2) Planning Time Effectively to Allow for a Balanced Life
Something that many endeavouring students forget when studying for important exams such as those for university entrance is to keep a balanced life. We convince ourselves that every waking moment should be put towards improving our performance in those future exams. This can be seen as a good attitude by family and even encouraged by schools but from my experience it is not a sustainable way of life. This obsessive attitude is definitely something that I have struggled with and will in time lead to burnout which causes loss of motivation and weak exam performance.
To combat this all-consuming mentality, I have found that planning out a given day with non-negotiable activities is a good method. Frequent exercise is truly essential. For me, the ideal seems to be around 4 hours per week of exercise that truly pushes my body. During this planned time, try to not think about all the other things that are demanding your attention, turn on silent mode on your phone and try to listen to music rather than an audiobook or podcast.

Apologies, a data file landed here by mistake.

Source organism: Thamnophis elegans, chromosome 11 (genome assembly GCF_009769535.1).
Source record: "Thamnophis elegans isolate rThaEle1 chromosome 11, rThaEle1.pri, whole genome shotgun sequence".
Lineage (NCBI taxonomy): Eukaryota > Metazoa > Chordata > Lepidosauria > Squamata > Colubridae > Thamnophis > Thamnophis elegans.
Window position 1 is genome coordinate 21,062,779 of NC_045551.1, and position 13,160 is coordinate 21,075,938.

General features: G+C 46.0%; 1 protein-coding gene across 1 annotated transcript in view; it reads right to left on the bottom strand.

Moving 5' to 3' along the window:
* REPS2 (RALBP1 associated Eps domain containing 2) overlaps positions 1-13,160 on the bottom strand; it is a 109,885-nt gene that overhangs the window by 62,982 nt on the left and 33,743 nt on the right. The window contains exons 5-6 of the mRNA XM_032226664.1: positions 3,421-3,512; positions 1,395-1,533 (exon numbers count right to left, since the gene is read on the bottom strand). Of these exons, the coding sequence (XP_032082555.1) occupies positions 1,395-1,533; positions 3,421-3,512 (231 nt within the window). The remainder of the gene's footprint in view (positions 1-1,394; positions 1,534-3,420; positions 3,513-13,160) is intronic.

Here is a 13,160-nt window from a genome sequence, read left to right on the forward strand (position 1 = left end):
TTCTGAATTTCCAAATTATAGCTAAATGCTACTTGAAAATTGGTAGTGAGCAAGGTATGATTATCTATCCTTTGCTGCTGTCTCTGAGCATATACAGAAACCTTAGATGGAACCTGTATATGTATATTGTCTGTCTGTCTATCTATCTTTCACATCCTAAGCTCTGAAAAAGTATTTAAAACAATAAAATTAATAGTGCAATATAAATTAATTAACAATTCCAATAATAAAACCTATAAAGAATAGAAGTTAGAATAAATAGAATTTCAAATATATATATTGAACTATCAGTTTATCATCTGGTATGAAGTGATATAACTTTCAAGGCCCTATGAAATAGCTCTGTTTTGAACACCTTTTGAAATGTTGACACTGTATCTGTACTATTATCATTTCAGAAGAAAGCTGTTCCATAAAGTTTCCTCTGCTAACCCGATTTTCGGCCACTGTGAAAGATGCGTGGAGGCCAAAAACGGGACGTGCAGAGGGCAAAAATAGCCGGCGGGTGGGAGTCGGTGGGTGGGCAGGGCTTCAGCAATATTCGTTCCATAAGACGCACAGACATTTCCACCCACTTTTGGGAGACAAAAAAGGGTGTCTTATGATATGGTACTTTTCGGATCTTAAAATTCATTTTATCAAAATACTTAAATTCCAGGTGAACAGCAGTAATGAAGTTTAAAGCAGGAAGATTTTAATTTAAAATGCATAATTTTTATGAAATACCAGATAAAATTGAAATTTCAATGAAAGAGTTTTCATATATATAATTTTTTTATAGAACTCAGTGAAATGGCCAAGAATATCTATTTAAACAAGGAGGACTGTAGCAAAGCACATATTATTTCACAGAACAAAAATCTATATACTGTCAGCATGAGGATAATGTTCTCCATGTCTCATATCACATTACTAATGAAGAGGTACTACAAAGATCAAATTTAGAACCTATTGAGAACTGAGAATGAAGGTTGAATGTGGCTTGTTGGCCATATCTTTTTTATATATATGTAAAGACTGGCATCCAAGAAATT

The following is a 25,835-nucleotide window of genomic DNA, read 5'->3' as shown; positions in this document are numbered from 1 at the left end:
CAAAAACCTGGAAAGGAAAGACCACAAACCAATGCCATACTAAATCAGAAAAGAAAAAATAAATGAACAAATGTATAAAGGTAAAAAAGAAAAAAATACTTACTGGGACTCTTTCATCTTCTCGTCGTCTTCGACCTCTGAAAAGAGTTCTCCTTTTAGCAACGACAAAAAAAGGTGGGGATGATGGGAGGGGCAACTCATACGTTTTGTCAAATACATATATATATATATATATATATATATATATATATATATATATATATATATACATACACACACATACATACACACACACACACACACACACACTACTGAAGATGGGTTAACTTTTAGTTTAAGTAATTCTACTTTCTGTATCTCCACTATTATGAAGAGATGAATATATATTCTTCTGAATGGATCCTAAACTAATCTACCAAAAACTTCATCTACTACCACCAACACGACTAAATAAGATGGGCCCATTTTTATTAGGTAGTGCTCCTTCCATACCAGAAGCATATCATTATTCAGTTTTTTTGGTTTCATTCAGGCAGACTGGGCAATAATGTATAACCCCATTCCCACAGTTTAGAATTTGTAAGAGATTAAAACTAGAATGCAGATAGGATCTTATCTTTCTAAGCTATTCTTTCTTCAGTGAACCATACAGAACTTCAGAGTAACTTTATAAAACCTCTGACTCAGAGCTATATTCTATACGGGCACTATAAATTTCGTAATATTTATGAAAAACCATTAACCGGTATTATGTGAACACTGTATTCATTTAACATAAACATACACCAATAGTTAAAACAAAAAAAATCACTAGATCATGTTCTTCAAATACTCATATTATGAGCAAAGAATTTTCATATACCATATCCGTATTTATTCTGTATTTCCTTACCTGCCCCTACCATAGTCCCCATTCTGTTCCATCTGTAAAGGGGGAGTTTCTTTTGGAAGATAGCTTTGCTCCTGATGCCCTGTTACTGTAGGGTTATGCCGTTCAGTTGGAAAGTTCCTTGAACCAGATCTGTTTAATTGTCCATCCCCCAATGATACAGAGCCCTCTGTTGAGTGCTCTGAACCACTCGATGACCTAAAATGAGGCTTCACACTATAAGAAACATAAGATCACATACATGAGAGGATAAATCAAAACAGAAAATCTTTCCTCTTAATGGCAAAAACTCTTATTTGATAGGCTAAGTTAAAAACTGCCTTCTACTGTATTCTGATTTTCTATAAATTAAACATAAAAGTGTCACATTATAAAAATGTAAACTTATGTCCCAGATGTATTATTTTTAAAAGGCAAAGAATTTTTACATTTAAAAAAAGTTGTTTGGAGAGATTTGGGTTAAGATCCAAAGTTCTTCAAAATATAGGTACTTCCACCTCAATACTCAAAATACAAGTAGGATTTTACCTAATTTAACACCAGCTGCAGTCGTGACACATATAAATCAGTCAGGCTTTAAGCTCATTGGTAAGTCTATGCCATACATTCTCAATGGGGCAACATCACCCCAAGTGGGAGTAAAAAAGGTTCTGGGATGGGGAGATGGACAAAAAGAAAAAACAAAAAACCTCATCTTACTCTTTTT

This article just includes some pointers, the best way for exercise and social activities to become a part of your life is to implement them in your own individual way, thinking about what we can to study effectively in the long term is the first step.
I also try to remember Parkinson’s Law, which states that:
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“Work expands so as to fill the time available for its completion.”
When related to studying, I take this to mean that we can get the same amount of revision and learning completed in less time by simply allocating less time to complete that revision and learning in. The rest of the time should be put towards unrelated tasks like hobbies, exercise, social events and learning new skills. That way after the exams are finished, we will have more than a qualification. Just remember not to forget about the importance of time being put towards exam preparation. Consistent revision is still needed for strong performance and should certainly not be neglected.
3) Prioritise Future Tasks With To-Do Lists